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Half of a Joke

Yesterday I had lunch with my dear friend, Peter. He characteristically started to tell me something, then decided he’d save it for later. One thing I’ve learned about Peter is that “later” in that context rarely ever happens.

I’ve known Peter since 1986, when he became the insurance buyer at a company I handled the insurance for, and despite my exit from that industry years ago, we remain in contact. Not only have we done business together for at least 15 years, we’ve gone through his transition to ownership of his company, my leaving commercial insurance after 22 years, life stages of our growing children, etc. Peter is very private, stoic and grew up as a strong Minnesota farm boy with several brothers. Not overly emotive is an understatement.

Being a talker, writer and story teller myself, one thing that gets me crazy is when only part of a story is told and it really has no ending. Peter often had the wonderful habit of starting to tell me something, then saying, “Aw, never mind” before he would conclude. His smirking didn’t help. I was continuously left hanging. It was no different than being told a joke without the point or the punch line. Good grief! Something similar to when my English teacher would bust me on sentences with a “dangling participle”. Come on!

What do you think I got “trained” to do after several years of listening to a first part of a story, joke, thought or opinion Peter was giving me? You’re right, like Pavlov’s dog, I trained myself into expecting that I wasn’t going to get the end of the story. It soon became like the “crying wolf” concept…I began not listening or giving the story much credence in the first place. With a brain like mine always on hyper-drive, I didn’t need more “stuff” up there bouncing around. For Pete’s sake, (no pun intended) I hardly remember full jokes, much less incomplete ones.

Peter’s need to express (being a rather guarded person) and my need to understand (wanting full disclosure) often set us up to be like ships in the night. It wasn’t until recent years in our friendship that I had a revelation to get over myself. All those many, many times that he was saying something of value (to him) and I was habitated (is that a word?) to miss, discount or ignore his half-stories, was truly a loss for both of us. It took this many years for Peter to express himself to me in the way that worked for him. I missed that in his world, the act of expression (despite my need for “complete expression”) was of value to him.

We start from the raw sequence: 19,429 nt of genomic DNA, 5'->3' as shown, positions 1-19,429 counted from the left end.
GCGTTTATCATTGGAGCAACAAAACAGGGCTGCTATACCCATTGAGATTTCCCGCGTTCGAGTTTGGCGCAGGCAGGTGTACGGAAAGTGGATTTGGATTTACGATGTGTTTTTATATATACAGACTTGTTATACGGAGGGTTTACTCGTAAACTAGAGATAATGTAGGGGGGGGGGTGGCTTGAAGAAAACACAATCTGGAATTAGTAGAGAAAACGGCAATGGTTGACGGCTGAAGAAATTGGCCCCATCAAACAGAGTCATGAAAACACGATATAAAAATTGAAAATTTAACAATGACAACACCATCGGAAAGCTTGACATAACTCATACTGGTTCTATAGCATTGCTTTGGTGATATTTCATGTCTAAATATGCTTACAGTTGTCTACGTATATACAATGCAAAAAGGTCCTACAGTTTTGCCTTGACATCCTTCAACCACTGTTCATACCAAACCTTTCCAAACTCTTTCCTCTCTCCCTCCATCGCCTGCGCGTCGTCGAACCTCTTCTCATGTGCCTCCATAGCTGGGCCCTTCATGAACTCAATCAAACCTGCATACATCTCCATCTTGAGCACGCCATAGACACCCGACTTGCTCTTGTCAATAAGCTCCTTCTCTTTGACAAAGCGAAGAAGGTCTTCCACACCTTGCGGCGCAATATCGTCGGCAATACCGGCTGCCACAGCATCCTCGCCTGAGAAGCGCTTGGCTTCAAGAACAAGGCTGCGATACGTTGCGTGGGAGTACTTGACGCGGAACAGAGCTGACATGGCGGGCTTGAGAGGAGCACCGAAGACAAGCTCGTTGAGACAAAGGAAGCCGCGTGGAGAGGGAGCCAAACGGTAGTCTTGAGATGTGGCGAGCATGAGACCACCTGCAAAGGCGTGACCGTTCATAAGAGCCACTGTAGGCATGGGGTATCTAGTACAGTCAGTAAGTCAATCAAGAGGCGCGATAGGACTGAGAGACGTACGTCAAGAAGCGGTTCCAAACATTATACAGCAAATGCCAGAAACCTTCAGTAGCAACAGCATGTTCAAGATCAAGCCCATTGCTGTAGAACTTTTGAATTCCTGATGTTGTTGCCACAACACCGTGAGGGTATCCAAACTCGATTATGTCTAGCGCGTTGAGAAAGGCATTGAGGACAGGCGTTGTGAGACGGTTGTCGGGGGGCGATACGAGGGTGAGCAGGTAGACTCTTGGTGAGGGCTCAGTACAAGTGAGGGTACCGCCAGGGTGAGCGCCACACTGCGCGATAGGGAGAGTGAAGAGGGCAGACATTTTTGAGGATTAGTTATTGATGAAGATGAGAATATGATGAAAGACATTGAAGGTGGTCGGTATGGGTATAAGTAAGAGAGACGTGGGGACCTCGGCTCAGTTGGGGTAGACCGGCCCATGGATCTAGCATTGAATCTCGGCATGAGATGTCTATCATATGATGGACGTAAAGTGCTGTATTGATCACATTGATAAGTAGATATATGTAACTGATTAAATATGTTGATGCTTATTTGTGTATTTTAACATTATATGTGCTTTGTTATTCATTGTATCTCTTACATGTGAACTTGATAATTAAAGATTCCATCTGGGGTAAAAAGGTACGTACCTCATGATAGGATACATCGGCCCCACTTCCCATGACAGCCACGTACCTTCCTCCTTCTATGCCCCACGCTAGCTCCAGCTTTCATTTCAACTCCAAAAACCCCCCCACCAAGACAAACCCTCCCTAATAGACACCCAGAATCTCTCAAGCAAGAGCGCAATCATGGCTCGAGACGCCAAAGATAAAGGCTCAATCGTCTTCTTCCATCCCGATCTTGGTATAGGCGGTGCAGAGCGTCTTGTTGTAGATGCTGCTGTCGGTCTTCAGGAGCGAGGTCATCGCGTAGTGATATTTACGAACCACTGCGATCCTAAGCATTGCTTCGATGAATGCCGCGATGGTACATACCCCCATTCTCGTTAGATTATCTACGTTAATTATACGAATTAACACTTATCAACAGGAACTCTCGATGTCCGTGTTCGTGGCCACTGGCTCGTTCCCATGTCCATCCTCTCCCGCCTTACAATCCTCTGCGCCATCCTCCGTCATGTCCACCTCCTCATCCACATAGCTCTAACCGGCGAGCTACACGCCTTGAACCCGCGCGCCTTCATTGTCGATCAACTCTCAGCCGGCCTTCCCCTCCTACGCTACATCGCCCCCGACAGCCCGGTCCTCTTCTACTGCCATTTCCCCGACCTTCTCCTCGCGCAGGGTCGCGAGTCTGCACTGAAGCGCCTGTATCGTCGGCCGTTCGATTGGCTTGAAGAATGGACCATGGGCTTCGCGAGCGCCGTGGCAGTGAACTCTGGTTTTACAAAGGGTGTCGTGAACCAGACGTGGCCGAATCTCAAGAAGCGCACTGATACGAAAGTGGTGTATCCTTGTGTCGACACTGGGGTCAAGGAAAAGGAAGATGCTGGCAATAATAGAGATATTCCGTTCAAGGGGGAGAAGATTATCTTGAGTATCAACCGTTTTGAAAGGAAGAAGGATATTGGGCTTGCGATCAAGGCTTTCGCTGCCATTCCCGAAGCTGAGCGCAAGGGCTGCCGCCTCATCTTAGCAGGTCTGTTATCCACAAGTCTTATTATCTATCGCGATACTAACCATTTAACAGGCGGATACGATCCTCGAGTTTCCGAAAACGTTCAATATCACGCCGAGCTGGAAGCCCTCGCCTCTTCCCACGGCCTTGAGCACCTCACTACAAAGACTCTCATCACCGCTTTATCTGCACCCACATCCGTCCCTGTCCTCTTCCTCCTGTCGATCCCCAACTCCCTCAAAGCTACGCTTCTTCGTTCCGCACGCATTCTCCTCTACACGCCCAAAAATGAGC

Coincidentally, another friend and I were talking about this concept and he recently posted an article called Nail the Sale, Seal the Deal which talks about the “Compulsion for Closure”. You can find the full article at www.grayfoxpartners.wordpress.com. Conceptually, most highly successful people have a drive to complete things.

Leaving conversations, tasks, arguments, stories, follow-ups, projects and the like incomplete causes brain static. The little voices in our heads (no, you are not immune) start to accumulate all kinds of “I should finish this, I need to get back to him on that, I have to get research more, this has dragged on so long that I’m losing sight of the point of it all, I didn’t apologize yet, etc." Whew! Our brains are similar to listening to an AM radio station in a thunderstorm!

Here’s a thought for you. Take a moment to write down nine things in your life that are open-ended right now. Make them things you can complete in less than one hour. Starting today and for the following eight consecutive days (no skipping days, it’s a feng shui thing), finish and cross of one of your items each day. After nine days, I promise some of the static will subside. Heck, you might not only get rid of the storm, you could tune into a clear FM station in your head!

Now I need to remember one of Peter’s half jokes so I can call him for another punch line…

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